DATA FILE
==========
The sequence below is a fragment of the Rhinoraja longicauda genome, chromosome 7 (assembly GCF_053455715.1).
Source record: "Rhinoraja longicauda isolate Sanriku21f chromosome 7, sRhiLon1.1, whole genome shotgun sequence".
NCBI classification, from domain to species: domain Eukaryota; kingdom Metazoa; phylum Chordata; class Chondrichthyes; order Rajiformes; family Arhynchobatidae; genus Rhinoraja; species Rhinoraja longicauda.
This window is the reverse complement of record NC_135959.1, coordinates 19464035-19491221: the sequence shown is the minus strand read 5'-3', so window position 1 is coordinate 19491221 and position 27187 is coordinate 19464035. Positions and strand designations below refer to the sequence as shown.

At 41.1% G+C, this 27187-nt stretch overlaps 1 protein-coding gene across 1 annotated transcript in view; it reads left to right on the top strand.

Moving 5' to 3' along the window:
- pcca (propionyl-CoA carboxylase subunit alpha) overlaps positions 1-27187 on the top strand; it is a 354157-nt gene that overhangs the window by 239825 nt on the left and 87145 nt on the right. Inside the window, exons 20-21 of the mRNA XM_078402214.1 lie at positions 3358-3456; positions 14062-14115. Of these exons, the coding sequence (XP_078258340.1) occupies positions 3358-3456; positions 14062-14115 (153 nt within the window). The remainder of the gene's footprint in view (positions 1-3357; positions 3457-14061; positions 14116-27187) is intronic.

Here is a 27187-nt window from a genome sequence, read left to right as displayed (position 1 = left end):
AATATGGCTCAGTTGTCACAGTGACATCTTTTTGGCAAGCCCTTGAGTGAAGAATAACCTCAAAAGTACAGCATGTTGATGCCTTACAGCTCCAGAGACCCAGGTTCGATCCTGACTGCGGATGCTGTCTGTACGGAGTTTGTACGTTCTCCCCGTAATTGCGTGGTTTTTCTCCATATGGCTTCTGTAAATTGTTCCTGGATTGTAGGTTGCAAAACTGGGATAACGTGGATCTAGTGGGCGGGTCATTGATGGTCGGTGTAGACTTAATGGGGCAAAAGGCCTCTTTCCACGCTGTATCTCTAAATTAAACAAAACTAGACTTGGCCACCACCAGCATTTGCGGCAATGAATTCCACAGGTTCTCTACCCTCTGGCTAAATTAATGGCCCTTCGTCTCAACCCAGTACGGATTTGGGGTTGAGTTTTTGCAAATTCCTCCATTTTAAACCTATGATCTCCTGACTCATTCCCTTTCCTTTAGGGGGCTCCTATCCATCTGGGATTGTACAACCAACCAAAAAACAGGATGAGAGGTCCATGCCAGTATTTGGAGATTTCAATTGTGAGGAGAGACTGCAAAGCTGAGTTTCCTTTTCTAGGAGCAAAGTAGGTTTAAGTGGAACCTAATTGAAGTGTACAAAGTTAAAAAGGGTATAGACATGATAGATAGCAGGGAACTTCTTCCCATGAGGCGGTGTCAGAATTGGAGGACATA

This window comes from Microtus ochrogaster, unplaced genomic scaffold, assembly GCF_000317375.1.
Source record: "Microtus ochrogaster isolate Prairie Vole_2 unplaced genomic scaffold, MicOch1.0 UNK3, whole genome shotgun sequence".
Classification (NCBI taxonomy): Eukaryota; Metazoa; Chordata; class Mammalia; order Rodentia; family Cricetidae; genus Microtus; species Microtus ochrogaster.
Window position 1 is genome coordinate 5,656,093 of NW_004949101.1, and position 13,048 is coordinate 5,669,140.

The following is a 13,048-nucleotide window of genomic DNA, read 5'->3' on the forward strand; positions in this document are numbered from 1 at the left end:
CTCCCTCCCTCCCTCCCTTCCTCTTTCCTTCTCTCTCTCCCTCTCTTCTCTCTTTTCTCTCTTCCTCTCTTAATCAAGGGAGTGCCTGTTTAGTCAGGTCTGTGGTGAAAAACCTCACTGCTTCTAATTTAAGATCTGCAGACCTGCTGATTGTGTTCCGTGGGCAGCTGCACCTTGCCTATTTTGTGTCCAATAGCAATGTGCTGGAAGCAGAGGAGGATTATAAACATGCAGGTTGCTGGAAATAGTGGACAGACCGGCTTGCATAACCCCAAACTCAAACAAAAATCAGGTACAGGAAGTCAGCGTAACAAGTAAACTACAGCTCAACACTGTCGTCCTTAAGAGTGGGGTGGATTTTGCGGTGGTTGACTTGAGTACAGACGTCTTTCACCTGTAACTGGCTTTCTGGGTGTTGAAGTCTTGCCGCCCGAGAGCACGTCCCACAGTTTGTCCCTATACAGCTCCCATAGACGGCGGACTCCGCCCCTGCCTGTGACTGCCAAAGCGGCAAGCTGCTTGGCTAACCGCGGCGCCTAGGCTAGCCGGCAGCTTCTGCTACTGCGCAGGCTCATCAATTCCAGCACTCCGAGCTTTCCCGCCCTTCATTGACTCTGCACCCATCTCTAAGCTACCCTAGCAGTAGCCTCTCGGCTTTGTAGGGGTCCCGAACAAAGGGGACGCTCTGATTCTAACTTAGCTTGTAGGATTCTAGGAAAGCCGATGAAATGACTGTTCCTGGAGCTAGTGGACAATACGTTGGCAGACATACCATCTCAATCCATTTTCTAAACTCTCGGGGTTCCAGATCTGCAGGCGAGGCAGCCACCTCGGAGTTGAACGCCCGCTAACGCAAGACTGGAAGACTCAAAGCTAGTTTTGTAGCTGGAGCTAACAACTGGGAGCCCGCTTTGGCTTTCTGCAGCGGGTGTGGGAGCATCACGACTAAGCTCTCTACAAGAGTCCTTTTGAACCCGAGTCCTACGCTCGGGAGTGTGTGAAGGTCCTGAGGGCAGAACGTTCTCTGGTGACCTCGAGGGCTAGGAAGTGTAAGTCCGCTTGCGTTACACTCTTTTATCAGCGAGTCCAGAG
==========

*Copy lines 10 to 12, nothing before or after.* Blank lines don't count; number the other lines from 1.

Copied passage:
This window comes from Microtus ochrogaster, unplaced genomic scaffold, assembly GCF_000317375.1.
Source record: "Microtus ochrogaster isolate Prairie Vole_2 unplaced genomic scaffold, MicOch1.0 UNK3, whole genome shotgun sequence".
Classification (NCBI taxonomy): Eukaryota; Metazoa; Chordata; class Mammalia; order Rodentia; family Cricetidae; genus Microtus; species Microtus ochrogaster.